A new study suggests the opposite of what wine drinkers have long believed to be true: Red wine may be good for your teeth.

According to the study, published today in the Journal of Agriculture and Food Chemistry and conducted by the Spanish National Research Council, antioxidants in red wine boost dental health. It’s all thanks to polyphenols, compounds found in red wine (as well as in other drinks like coffee, green and black tea, and cider, and foods such as blueberries and raspberries), which were found to help fend off harmful bacteria in the mouth, the BBC reported.

The study measured the effects of polyphenols from red wine against the same chemicals from grape seed and red wine extract supplements, each pitted against “bad” bacteria that stick to teeth and gums, causing dental decay and gum disease. The wine polyphenols were found to be the most effective in combatting the bacteria’s “sticking” ability. This was especially true when wine polyphenols were combined with Streptococcus dentisani, a possible oral probiotic (a promoter of good bacteria).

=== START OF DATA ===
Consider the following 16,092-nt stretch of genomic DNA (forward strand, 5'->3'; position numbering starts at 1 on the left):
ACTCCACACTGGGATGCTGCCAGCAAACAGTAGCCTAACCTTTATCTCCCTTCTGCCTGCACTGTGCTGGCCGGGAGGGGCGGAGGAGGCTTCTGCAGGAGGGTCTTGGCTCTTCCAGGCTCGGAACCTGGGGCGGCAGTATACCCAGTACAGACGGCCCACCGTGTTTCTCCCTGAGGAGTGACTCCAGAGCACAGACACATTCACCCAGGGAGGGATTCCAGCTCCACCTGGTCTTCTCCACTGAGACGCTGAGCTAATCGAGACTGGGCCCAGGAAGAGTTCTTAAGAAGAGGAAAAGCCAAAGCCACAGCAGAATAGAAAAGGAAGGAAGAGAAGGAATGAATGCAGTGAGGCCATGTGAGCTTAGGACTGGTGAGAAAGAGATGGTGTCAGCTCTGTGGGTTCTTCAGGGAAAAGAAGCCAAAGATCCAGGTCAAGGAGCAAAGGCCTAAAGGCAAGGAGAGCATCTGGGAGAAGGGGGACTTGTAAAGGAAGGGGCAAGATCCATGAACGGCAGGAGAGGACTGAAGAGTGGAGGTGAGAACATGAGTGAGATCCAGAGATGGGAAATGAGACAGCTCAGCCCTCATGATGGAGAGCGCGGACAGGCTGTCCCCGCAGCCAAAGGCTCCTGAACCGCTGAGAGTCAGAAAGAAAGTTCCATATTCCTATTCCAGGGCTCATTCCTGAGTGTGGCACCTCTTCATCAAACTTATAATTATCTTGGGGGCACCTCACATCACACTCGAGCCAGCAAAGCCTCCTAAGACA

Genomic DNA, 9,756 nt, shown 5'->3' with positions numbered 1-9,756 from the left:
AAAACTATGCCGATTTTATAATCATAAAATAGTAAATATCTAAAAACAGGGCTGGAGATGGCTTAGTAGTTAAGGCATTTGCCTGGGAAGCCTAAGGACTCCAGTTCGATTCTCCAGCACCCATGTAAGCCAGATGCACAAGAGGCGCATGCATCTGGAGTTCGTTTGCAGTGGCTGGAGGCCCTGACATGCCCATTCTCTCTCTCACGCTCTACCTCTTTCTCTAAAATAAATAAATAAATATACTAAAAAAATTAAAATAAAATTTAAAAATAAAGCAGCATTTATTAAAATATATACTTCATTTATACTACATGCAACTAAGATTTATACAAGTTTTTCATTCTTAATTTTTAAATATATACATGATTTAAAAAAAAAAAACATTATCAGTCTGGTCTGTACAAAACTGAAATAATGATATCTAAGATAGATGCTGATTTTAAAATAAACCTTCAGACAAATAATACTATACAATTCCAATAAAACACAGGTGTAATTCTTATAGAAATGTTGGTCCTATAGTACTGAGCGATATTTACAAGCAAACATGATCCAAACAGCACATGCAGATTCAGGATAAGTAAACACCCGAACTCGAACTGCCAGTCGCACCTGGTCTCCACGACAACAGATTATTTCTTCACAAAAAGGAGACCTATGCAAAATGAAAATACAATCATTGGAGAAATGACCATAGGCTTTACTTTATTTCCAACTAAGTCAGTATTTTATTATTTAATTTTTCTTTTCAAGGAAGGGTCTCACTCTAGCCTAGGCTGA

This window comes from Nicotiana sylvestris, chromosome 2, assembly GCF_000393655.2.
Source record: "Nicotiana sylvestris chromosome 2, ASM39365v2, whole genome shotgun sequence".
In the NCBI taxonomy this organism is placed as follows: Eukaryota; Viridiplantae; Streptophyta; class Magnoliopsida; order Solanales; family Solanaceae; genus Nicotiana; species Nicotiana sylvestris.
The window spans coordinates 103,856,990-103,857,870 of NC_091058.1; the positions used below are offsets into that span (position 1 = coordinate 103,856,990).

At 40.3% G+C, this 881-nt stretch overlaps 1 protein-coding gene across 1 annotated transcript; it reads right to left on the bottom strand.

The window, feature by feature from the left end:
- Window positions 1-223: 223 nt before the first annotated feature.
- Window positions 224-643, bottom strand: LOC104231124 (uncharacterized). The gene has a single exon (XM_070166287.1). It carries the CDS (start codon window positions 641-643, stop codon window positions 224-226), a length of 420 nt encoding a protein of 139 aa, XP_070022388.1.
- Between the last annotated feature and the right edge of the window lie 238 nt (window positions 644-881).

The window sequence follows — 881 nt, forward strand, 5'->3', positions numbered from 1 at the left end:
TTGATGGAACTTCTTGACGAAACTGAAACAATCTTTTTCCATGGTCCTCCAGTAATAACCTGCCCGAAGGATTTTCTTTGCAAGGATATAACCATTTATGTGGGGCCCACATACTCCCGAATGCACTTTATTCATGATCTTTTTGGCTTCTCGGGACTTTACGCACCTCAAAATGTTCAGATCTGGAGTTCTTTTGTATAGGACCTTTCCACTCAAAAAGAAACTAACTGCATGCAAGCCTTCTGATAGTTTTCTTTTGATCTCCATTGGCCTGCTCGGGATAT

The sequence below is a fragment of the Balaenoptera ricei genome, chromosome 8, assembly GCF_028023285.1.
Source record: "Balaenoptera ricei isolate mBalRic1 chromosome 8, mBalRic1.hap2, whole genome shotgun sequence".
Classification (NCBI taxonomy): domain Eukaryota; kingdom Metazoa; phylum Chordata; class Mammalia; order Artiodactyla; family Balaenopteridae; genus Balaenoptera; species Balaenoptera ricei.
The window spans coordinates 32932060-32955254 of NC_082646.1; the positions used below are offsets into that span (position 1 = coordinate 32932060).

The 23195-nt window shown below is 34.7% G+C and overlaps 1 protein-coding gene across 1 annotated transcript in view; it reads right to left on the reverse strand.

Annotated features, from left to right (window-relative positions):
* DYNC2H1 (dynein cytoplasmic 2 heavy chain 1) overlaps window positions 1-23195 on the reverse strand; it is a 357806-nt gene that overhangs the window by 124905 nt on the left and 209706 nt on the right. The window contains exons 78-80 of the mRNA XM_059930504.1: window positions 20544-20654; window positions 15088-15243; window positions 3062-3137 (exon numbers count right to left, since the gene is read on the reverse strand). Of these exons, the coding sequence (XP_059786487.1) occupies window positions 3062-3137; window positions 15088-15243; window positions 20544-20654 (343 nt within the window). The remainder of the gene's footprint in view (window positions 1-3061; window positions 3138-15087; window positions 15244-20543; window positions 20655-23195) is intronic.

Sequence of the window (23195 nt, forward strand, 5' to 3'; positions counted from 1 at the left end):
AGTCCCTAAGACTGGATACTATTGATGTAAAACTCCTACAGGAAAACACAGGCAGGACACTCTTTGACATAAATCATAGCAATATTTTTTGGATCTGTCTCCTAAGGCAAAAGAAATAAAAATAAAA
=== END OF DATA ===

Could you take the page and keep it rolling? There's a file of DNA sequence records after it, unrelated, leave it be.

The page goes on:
As the BBC suggests, the study could point toward new dental treatments and products that promote pearly whites and good dental hygiene with the most unlikely of ingredients: Red, red wine. Which leads to our next question: Can we get an Amazon Dash button for that?